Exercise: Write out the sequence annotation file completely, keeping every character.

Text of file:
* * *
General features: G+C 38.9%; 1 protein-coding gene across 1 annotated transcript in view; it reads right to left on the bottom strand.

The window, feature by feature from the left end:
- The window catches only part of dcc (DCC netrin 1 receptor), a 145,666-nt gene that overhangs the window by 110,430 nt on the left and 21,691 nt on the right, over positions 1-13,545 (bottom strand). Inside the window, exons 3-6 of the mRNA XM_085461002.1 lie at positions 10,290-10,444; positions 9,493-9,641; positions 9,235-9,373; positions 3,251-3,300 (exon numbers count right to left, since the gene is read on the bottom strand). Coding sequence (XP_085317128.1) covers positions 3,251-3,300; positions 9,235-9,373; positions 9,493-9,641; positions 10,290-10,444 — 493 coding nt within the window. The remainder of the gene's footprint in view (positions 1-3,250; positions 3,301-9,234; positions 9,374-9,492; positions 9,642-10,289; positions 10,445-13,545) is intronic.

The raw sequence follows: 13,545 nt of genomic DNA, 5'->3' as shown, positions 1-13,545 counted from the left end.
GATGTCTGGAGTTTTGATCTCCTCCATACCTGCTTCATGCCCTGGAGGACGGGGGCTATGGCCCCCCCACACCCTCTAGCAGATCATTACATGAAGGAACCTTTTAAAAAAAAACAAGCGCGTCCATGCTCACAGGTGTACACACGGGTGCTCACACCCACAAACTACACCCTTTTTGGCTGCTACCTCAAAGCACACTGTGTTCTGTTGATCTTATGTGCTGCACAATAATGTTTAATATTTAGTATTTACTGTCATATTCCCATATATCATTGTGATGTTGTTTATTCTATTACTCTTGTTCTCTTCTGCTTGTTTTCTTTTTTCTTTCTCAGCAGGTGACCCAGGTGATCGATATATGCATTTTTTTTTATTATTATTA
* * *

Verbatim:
General features: G+C 38.9%; 1 protein-coding gene across 1 annotated transcript in view; it reads right to left on the bottom strand.

The window, feature by feature from the left end:
- The window catches only part of dcc (DCC netrin 1 receptor), a 145,666-nt gene that overhangs the window by 110,430 nt on the left and 21,691 nt on the right, over positions 1-13,545 (bottom strand). Inside the window, exons 3-6 of the mRNA XM_085461002.1 lie at positions 10,290-10,444; positions 9,493-9,641; positions 9,235-9,373; positions 3,251-3,300 (exon numbers count right to left, since the gene is read on the bottom strand). Coding sequence (XP_085317128.1) covers positions 3,251-3,300; positions 9,235-9,373; positions 9,493-9,641; positions 10,290-10,444 — 493 coding nt within the window. The remainder of the gene's footprint in view (positions 1-3,250; positions 3,301-9,234; positions 9,374-9,492; positions 9,642-10,289; positions 10,445-13,545) is intronic.

The raw sequence follows: 13,545 nt of genomic DNA, 5'->3' as shown, positions 1-13,545 counted from the left end.
GATGTCTGGAGTTTTGATCTCCTCCATACCTGCTTCATGCCCTGGAGGACGGGGGCTATGGCCCCCCCACACCCTCTAGCAGATCATTACATGAAGGAACCTTTTAAAAAAAAACAAGCGCGTCCATGCTCACAGGTGTACACACGGGTGCTCACACCCACAAACTACACCCTTTTTGGCTGCTACCTCAAAGCACACTGTGTTCTGTTGATCTTATGTGCTGCACAATAATGTTTAATATTTAGTATTTACTGTCATATTCCCATATATCATTGTGATGTTGTTTATTCTATTACTCTTGTTCTCTTCTGCTTGTTTTCTTTTTTCTTTCTCAGCAGGTGACCCAGGTGATCGATATATGCATTTTTTTTTATTATTATTA